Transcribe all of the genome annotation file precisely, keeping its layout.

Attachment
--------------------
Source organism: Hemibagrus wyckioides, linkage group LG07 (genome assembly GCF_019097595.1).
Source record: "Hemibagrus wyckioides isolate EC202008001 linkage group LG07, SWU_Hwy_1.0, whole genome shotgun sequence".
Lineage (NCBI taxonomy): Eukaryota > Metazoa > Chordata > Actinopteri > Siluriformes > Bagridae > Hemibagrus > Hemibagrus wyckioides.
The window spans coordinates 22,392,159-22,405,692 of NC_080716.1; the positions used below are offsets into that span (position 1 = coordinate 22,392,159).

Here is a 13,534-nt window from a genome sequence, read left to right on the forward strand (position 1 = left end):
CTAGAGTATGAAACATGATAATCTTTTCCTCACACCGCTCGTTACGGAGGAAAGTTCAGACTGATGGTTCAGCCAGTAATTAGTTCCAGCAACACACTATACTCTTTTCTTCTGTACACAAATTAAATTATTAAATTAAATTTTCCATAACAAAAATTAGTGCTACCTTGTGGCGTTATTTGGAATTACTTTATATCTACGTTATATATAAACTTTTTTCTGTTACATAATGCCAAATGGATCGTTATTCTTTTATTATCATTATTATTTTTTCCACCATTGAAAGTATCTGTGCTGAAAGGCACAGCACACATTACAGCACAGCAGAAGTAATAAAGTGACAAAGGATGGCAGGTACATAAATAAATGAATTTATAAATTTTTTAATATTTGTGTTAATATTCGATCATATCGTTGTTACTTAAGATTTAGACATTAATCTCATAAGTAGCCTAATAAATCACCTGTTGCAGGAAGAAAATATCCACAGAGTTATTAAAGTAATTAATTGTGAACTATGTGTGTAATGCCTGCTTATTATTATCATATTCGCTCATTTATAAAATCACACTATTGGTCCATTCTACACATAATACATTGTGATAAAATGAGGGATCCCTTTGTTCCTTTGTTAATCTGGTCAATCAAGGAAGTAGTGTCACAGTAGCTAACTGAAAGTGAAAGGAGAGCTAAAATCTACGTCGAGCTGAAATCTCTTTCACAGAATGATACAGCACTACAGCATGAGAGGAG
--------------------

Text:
Source organism: Hemibagrus wyckioides, linkage group LG07 (genome assembly GCF_019097595.1).
Source record: "Hemibagrus wyckioides isolate EC202008001 linkage group LG07, SWU_Hwy_1.0, whole genome shotgun sequence".
Lineage (NCBI taxonomy): Eukaryota > Metazoa > Chordata > Actinopteri > Siluriformes > Bagridae > Hemibagrus > Hemibagrus wyckioides.
The window spans coordinates 22,392,159-22,405,692 of NC_080716.1; the positions used below are offsets into that span (position 1 = coordinate 22,392,159).

Here is a 13,534-nt window from a genome sequence, read left to right on the forward strand (position 1 = left end):
CTAGAGTATGAAACATGATAATCTTTTCCTCACACCGCTCGTTACGGAGGAAAGTTCAGACTGATGGTTCAGCCAGTAATTAGTTCCAGCAACACACTATACTCTTTTCTTCTGTACACAAATTAAATTATTAAATTAAATTTTCCATAACAAAAATTAGTGCTACCTTGTGGCGTTATTTGGAATTACTTTATATCTACGTTATATATAAACTTTTTTCTGTTACATAATGCCAAATGGATCGTTATTCTTTTATTATCATTATTATTTTTTCCACCATTGAAAGTATCTGTGCTGAAAGGCACAGCACACATTACAGCACAGCAGAAGTAATAAAGTGACAAAGGATGGCAGGTACATAAATAAATGAATTTATAAATTTTTTAATATTTGTGTTAATATTCGATCATATCGTTGTTACTTAAGATTTAGACATTAATCTCATAAGTAGCCTAATAAATCACCTGTTGCAGGAAGAAAATATCCACAGAGTTATTAAAGTAATTAATTGTGAACTATGTGTGTAATGCCTGCTTATTATTATCATATTCGCTCATTTATAAAATCACACTATTGGTCCATTCTACACATAATACATTGTGATAAAATGAGGGATCCCTTTGTTCCTTTGTTAATCTGGTCAATCAAGGAAGTAGTGTCACAGTAGCTAACTGAAAGTGAAAGGAGAGCTAAAATCTACGTCGAGCTGAAATCTCTTTCACAGAATGATACAGCACTACAGCATGAGAGGAG